Heaven’s Shine, Chapter 17

July 8, 2011

Gabriel made his way down the west side of the pedestrian bridge with the duffel bag over his shoulder.  He had to get back to Shine (and to Sarah, too, his heart whispered) and plan their next move.  He suspected the need to leave Las Vegas was imminent and immediate.Several women passing him slowed their steps.  “Is that – “ and “He looks just like the guy –“ followed him down the sidewalk.Ducking his head and hoping he appeared less conspicuous than he felt, Gabe wove through the crowd to the parking structure at Treasure Island.  As he approached his bike he saw a small group of young men gathered around it.

“They don’t come in white,” one of them was saying about the motorcycle.  “That has to be a custom paint job.”

“Yeah, but why white?” another one asked.  “That’s so lame.”

Gabe squeezed past them.  “Excuse me.”  He threw his leg over the bike and was poised to kick down when he remembered that his bike was now a Ducati.  He dug in his pocket for a minute, then keyed the ignition.

He walked the bike backward out of the parking space, resisting the impulse that urged him twist back the throttle and race out of the structure as quickly as possible.  Glancing in the mirror, he saw two men burst through the entrance to the parking level and watch as he feathered the clutch toward the exit.  One of them pointed at Gabe before they both pulled out cell phones and began making hurried calls.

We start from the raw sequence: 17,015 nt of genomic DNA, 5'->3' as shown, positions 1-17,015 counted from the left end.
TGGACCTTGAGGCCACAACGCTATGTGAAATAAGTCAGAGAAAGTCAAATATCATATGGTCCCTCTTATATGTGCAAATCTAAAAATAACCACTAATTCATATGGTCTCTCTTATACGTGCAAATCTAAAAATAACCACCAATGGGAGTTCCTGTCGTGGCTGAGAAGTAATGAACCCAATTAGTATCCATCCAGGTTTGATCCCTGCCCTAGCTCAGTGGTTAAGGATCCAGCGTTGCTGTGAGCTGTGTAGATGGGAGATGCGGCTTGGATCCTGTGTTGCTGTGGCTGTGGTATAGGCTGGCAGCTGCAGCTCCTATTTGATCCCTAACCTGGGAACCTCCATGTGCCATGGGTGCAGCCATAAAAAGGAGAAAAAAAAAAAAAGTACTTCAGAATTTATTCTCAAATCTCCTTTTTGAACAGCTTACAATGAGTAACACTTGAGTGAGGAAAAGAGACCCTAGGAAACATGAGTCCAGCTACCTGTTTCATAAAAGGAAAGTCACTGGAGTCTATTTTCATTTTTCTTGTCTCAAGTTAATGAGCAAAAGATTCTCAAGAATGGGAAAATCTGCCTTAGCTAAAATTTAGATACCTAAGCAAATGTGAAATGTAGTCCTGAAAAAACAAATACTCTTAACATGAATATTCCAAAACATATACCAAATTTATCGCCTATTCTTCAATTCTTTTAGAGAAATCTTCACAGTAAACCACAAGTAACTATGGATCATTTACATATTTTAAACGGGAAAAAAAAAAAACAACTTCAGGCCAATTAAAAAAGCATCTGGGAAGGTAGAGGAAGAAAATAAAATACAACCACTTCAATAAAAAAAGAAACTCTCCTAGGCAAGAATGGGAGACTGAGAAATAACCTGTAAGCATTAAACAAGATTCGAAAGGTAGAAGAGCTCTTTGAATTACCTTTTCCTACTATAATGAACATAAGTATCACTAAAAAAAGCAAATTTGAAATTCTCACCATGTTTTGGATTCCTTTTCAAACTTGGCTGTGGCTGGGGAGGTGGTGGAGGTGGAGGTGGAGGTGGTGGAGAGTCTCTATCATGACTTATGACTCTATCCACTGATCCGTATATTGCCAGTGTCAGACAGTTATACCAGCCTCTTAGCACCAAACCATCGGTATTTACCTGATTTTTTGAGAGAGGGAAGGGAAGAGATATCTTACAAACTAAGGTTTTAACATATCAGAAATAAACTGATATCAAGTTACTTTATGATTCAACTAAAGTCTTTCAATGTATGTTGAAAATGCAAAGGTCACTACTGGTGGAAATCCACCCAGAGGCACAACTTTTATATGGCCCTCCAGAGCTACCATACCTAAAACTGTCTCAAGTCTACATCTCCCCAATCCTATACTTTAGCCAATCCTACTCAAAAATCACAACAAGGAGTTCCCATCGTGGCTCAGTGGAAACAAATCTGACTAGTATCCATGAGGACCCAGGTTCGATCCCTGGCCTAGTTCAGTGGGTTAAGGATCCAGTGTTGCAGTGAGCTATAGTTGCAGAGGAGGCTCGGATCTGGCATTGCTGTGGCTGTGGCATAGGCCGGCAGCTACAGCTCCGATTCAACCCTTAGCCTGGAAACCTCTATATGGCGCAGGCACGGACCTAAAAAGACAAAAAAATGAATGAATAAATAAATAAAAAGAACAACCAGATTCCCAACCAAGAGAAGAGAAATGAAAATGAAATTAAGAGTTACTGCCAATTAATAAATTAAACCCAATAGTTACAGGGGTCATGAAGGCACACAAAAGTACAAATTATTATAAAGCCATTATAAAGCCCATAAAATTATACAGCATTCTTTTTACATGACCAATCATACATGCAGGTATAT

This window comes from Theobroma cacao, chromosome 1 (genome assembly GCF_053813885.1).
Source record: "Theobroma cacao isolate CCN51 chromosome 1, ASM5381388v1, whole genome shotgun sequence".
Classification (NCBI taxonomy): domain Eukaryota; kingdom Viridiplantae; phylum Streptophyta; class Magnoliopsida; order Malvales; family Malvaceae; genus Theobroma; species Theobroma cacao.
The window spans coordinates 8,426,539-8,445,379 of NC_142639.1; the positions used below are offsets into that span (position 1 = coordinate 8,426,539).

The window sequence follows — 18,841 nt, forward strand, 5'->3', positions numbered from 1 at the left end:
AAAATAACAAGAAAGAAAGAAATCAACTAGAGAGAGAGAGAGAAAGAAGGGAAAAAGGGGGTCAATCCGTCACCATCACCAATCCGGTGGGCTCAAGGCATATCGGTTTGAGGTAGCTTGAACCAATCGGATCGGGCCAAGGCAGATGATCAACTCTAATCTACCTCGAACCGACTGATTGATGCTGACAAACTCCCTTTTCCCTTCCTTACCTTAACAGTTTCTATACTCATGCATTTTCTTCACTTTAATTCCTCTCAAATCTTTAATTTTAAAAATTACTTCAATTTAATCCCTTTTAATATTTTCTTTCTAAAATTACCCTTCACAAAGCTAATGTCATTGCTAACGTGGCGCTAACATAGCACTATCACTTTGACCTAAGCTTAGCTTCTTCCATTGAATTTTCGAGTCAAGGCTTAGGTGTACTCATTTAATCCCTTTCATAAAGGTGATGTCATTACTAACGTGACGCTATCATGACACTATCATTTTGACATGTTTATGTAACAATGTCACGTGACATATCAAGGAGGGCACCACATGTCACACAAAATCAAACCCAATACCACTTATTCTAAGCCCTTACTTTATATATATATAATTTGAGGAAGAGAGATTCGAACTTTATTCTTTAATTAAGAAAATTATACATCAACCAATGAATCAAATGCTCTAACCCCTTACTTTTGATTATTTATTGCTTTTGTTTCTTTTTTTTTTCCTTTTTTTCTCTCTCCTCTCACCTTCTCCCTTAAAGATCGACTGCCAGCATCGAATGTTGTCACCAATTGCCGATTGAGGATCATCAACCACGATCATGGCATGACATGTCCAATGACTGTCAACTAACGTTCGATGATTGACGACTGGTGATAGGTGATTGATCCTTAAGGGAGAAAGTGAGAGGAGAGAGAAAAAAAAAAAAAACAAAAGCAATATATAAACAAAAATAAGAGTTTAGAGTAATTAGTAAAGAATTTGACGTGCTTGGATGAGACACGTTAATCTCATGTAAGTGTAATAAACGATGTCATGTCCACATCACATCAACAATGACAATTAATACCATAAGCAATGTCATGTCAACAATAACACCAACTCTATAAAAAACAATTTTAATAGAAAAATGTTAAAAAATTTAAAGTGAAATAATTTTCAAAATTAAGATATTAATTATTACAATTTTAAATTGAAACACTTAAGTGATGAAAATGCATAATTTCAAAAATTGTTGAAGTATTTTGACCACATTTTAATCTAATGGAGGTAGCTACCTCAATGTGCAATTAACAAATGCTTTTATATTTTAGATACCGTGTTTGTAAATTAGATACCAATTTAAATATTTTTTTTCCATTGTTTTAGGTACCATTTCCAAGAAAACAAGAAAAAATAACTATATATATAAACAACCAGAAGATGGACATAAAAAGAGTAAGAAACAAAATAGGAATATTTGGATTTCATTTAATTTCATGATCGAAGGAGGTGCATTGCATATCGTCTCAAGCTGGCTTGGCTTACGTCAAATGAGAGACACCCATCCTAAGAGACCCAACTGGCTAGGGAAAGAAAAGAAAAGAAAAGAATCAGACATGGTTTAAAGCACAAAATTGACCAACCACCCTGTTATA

Gabe had time to briefly wonder who the men were – he doubted if they were casual web video observers – before he was on the Strip and headed north.  He hit the red light at Sands Avenue and realized with chagrin that Az couldn’t have set him up with a less discreet bike.  An occasional pedestrian stared at the bright Ducati as Gabe impatiently waited for the light.  By the time he reached Riviera, Gabriel knew he had to find someplace to change the bike over.